|Preparing Individuals With Autism for Learning in Group Environments: Assessing Readiness for Staff Fading|
|Sunday, May 29, 2016|
|11:00 AM–11:50 AM |
|Roosevelt, Hyatt Regency, Bronze East|
|Area: AUT; Domain: Applied Research|
|Chair: Samantha Smith (Melmark)|
|CE Instructor: Jennifer Croner, M.S.Ed.|
Research suggests that individual instructional arrangements are highly effective with individuals with intellectual and developmental disabilities who display challenging behavior, however the resources necessary to provide intensive staffing to all students are rare (Kamps & Walker, 1990). Not only is intensive staffing often unrealistic, some research indicates that individual instructional formats hinder generalization of skills, eliminate the potential for observational learning, and require far more instructional time than do group formats (Favell, Favell, & McGimsey, 1978; Keel & Gast, 1992; Koegel, Egel, & Dunlap, 1980). The ability to follow instructions delivered to a group is essential to successful integration in school, vocational, and community settings. This symposium will explore ways to assess the ability to acquire novel skills and maintain existing skill repertoires in individual instruction, dyad instruction, and small group instruction. Additional information about instructional efficiency and the rates of challenging behaviors in these instructional formats will be discussed.
|Keyword(s): Group Instruction|
Getting to Group Instruction: Evaluating the Ability of Learners With Autism to Work in Small Groups
|HELENA L. MAGUIRE (Melmark New England), Catherine Judkins (Melmark New England), Katrina Grandelski (Melmark New England)|
Fading intensive staffing is essential to the promotion of independence and successful transitioning to less restrictive settings. However, concerns about behavioral regression and slower rate of acquisition coupled with limited guidelines on the assessment of instruction arrangements often result in long term provision of individual instruction. Therefore, an instructional protocol was designed to assess a learners academic and clinical performance in individual and group instruction. Variables assessed included the ability to learn new material, levels of engagement in independent activities, rates of challenging behavior, and maintenance of mastered targets in individualized and group instructional arrangements. Initial data collected using this protocol demonstrate that a learner continued to learn novel skills while maintaining previously mastered skills in small group instruction. Data also demonstrate that the learner engaged in low level problem behavior while engaging in adaptive skills such as functional communication, leisure and waiting skills. Follow-up data will be shared with a focus on the expansion of this protocol for larger periods of the instructional day.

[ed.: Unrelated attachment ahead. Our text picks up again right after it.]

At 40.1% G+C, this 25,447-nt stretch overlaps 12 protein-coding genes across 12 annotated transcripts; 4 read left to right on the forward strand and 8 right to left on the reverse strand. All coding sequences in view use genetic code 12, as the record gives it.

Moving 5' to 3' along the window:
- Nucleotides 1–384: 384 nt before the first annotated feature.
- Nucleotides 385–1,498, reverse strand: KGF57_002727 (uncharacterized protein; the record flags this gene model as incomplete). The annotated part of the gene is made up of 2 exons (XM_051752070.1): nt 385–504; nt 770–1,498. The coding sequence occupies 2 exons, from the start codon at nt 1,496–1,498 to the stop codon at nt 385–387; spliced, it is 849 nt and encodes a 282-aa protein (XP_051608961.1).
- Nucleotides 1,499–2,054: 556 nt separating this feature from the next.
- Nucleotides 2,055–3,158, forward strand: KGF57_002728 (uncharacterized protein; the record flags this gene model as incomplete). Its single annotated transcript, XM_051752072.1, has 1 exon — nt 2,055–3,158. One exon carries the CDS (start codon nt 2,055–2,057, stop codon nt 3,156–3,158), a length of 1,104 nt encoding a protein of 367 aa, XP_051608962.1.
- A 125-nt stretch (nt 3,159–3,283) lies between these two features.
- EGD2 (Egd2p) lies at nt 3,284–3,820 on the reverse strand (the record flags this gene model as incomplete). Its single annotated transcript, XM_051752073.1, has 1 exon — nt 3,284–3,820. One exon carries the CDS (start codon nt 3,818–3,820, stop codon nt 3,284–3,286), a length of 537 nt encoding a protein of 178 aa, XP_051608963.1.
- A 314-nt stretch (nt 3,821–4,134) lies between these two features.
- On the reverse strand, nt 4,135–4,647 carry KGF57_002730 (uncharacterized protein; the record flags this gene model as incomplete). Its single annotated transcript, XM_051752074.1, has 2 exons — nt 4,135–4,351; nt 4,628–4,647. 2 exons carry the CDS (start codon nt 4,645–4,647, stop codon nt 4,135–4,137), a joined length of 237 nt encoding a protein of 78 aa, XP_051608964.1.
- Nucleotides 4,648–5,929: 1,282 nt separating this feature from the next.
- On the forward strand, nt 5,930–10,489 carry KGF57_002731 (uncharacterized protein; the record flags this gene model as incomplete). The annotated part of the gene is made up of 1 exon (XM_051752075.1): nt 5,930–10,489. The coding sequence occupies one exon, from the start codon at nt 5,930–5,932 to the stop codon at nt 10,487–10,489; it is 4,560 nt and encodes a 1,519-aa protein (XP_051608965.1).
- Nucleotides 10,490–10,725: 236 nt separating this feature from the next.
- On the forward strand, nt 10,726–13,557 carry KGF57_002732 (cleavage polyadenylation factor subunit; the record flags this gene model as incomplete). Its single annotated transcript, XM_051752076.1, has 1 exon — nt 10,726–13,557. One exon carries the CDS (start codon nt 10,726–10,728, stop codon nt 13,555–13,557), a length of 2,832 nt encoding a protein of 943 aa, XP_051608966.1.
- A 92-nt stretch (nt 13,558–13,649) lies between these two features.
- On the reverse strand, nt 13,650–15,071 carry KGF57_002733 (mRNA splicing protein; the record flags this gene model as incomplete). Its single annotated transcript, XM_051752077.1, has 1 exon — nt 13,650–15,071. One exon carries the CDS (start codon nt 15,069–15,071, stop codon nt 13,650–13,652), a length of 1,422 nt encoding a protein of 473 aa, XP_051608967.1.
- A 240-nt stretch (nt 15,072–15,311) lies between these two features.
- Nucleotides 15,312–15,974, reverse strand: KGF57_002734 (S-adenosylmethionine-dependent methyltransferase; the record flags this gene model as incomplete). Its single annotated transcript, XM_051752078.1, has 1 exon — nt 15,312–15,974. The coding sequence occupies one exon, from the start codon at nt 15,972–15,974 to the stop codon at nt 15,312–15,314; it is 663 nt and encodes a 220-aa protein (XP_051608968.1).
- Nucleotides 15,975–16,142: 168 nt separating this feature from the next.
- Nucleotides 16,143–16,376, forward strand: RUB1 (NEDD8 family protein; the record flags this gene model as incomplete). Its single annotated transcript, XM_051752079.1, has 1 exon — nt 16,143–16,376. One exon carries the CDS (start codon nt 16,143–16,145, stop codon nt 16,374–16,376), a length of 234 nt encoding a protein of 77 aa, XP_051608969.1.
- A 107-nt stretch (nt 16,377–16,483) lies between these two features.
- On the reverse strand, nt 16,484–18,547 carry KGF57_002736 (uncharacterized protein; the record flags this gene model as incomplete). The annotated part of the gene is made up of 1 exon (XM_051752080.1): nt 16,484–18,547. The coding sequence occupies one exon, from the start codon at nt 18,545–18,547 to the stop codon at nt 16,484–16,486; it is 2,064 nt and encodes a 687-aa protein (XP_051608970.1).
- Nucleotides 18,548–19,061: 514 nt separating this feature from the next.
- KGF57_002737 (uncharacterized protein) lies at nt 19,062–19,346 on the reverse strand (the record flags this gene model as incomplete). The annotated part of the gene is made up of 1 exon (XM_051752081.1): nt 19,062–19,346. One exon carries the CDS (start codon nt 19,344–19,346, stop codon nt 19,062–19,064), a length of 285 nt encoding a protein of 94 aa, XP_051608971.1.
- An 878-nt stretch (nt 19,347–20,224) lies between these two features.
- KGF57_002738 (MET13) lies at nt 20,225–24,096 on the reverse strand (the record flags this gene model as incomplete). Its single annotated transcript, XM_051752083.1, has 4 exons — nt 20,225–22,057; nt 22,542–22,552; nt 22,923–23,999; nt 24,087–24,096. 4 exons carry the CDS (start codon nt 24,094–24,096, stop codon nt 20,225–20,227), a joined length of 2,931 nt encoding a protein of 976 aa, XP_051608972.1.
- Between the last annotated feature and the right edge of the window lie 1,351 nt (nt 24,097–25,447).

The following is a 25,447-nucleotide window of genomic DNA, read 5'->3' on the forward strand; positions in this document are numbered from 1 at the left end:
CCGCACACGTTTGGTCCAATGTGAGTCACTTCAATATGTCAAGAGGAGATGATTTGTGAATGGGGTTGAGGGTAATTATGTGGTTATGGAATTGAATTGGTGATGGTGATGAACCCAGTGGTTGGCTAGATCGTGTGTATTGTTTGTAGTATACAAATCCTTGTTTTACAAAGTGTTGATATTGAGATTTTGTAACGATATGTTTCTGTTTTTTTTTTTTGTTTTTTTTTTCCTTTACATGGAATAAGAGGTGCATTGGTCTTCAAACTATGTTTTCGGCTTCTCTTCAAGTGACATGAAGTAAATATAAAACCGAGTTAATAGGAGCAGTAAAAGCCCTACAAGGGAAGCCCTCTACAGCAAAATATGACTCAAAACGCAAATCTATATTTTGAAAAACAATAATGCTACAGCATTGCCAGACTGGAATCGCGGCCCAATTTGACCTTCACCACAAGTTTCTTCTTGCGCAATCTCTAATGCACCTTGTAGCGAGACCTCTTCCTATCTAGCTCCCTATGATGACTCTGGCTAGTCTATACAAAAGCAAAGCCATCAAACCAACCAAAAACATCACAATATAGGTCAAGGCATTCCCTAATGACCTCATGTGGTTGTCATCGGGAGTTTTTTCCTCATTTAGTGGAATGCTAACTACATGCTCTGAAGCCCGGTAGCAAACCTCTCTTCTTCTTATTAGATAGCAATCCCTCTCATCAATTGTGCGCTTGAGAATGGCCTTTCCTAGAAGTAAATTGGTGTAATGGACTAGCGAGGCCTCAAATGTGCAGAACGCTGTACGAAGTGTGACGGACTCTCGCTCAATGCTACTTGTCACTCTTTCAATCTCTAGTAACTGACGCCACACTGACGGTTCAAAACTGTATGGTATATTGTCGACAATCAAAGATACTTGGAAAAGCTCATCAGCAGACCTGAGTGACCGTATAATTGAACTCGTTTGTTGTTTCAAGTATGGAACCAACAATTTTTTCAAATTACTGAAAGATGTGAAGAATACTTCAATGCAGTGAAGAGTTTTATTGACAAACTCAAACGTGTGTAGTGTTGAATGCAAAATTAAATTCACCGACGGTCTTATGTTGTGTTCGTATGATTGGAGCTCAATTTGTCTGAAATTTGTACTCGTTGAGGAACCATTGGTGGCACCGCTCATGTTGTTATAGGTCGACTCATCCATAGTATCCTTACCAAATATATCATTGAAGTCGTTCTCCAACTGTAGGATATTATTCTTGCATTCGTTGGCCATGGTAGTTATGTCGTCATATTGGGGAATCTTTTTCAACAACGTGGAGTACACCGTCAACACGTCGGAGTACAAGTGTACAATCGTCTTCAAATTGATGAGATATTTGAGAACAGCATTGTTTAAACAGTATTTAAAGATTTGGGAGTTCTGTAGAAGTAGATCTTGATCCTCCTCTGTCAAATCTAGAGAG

Group Instructional Strategies With Clients With Autism Spectrum Disorder
|Jill E. McGrale Maher (Autism Intervention Specialists), KRISTI LOMBARDO (Autism Intervention Specialists), Britany Melton (Britany Melton), Ian Melton (Endicott College)|
A series of studies exploring the impact of instructional ratio on learning will be described. The presentation will begin by reviewing various levels of staffing support provided to individuals with autism. The first study evaluated criteria to guide clinicians in moving students to group instructional formats. Targeted behaviors included stereotypy, engagement, active responding, and the presence of other challenging behaviors, and three different instructional content areas were evaluated. Criteria were set to guide clinicians in decisions to reduce the intensity of staffing along the various levels of support. Study two looked at skill acquisition in individual and dyad instruction, with an additional focus on observational learning opportunities. The final study looked at individual, dyad and triad instruction across learners, and evaluated how the size of the group affected rates of learning. The discussion will highlight individual differences in appropriateness for transitioning to group instruction, and will hypothesize about predictive variables.
|Differential Performance in Individual and Dyad Instructional Arrangements|
|JENNIFER CRONER (Melmark), Samantha Smith (Melmark), Jessica Woods (Melmark), Mary Jane Weiss (Melmark), Helena L. Maguire (Melmark New England)|
|Abstract: The ability of individuals with autism to learn in a group instructional format will promote independence and facilitate transition into settings with less intensive staffing. The purpose of this study was to compare acquisition and maintenance of verbal behavior targets in individual and dyad arrangements. The participants of this study were two young males diagnosed with autism, who attend an approved private school and reside at home with their parents/guardians. An alternating treatments design was used to evaluate the differences between individual and dyad instruction across several dependent variables. The dependent variables measured were cumulative targets mastered, out-of-seat behavior, and amount of time spent in instruction, on break, and waiting. Individual and group instruction were compared across three different verbal behavior operants: match to sample, motor imitation, and listener responding. Sessions were randomized across type of instruction and operant. Interobserver agreement and procedural integrity were collected for at least 25% of sessions across treatments. Preliminary data suggest that performance is based on individual differences. Therefore, future directions for evaluating performance should focus on measures related to characteristics of the individual.|